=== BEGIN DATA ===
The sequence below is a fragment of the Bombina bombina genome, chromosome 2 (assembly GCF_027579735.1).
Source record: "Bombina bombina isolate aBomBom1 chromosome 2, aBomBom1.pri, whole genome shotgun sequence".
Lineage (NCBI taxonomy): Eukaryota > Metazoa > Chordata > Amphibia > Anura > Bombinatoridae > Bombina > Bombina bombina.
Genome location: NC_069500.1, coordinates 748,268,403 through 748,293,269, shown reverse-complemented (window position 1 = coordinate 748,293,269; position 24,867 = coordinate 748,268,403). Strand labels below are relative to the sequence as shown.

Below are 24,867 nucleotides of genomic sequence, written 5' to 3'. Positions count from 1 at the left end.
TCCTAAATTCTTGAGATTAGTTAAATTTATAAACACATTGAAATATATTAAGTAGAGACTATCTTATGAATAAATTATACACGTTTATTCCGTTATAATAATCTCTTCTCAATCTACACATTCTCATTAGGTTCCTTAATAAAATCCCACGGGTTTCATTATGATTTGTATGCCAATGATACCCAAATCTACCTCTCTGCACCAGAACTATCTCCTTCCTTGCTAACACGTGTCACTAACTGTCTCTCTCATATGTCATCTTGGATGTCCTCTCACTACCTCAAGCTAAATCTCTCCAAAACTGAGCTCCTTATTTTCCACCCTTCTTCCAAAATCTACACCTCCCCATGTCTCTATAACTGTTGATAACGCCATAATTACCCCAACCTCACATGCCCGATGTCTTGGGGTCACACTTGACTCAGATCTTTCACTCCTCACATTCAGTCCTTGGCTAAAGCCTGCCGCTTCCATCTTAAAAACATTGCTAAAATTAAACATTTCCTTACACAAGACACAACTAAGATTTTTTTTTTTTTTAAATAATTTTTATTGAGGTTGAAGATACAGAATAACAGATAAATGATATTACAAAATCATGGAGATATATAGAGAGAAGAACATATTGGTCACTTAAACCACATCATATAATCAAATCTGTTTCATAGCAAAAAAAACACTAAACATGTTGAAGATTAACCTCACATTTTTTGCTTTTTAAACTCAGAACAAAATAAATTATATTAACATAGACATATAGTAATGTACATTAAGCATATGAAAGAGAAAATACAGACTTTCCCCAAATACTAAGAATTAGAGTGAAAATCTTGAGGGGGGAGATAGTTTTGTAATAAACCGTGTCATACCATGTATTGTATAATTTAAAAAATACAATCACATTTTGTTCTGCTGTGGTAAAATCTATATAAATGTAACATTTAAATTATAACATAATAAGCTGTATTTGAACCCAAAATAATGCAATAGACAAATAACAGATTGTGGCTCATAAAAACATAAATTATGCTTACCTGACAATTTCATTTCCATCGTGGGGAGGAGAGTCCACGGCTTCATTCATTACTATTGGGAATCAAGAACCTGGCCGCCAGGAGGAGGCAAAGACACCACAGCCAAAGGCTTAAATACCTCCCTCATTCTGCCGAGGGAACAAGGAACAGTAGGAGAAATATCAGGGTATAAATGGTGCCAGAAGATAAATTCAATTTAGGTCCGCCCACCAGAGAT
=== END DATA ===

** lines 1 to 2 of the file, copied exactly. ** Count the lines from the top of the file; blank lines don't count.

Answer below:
The sequence below is a fragment of the Bombina bombina genome, chromosome 2 (assembly GCF_027579735.1).
Source record: "Bombina bombina isolate aBomBom1 chromosome 2, aBomBom1.pri, whole genome shotgun sequence".